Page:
I stand corrected it is '3 or more', you are correct.
                  The most common tenancy agreement is an Assured one rather than periodic and a court would most likely decide that in the absence of any written agreement, the tenancy is an Assured one of some type.
                  Under the Deregulation Act 2015 (England only) a Section 21 cannot be issued if a Gas Safety Certificate has not been issued (technically) before the tenancy commences, however there is a slight confusion in the wording (Gas Regs state that a certificate should be issued (I assume that this means presented to the home owner) within 28 days, it then goes on to say 'but before a tenancy starts'). The 30 days is common practice for a delay in the presentation to the home owner and then forwarding to the tenant and allows (I guess) for a new safety check to have been completed if the old safety check was coming to an end on the date of the new tenancy commencing. In practice that may not stand up in court if there were an issue eg death) caused by a faulty boiler of course! I do not know of any case in law which has proved this so to be absolutely sure I personally follow the presentation of all documents (contract, gas safety certificate, EPC certificate and How to Rent Govt Handbook and deposit scheme, if I take one) prior to the tenancy commencing.
                  My apologies again I should have worded the following; A mispresentation of a Section 21 due to the fact that the deposit has not been taken correctly ie within a scheme and notified to the tenant before 30 days after the commencement of the tenancy, can lead to the Landlord being liable for up to 3 times the deposit. I had assumed that the landlord has not done this since they seem not to have done any of the other correct procedures.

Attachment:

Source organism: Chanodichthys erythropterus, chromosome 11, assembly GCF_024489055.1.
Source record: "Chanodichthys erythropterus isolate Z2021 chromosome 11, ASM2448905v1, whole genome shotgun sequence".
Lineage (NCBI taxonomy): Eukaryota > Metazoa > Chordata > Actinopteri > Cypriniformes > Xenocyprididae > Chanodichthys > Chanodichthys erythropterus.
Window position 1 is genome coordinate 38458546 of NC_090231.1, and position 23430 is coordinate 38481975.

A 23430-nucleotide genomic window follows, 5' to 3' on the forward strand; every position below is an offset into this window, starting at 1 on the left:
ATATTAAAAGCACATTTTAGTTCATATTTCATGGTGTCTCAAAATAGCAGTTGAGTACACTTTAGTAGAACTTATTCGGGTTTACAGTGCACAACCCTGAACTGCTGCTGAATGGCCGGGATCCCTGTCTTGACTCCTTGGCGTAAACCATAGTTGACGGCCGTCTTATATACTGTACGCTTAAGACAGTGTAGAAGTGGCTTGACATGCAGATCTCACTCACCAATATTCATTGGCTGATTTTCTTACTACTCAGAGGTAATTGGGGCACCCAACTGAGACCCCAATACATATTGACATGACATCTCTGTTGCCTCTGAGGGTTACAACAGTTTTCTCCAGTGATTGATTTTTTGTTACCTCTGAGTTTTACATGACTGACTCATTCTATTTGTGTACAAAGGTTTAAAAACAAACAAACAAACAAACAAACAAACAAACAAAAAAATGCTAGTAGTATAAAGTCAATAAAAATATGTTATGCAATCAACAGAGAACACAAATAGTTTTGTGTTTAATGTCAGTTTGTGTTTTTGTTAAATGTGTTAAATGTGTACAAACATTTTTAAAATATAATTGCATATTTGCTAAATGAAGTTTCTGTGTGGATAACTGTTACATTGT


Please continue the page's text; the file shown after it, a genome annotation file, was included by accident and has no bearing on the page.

I hope that clears up my previous?



                  Comment


                    #10
                    A periodic tenancy can be an Assured Tenancy, they're not alternatives.

                    There's a difference between an Assured Tenancy and an Assured Shorthold Tenancy, and a private residential tenancy in England and Wales would be an AST unless there is a reason it can't be.
                    In the absence of a tenancy agreement, if the tenant is a person, it would pretty much always be an AST.

                    The 30 day deadline for the protection of a tenancy deposit and issue of the Prescribed Information begins when the deposit is received, not the start of the tenancy.
                    When I post, I am expressing an opinion - feel free to disagree, I have been wrong before.
                    Please don't act on my suggestions without checking with a grown-up (ideally some kind of expert).

                    Comment


                      #11
                      How does your landlord know someone is in the house or not? Does he have CCTV to monitor your ins and outs? If it on automatic, what does he set it on? Is it too low, so you have to override it? Do you set it at a higher temperature?

                      Who decides what is a fair temperature level? I have tenants live comfortably with their home being 16C and other others they want it at 24C.

                      The radiator should have individual thermostatic control. A North facing bedroom will be colder then one which is South facing room.....

                      On paper it is n't an HMO, but it seems it has been organised as such....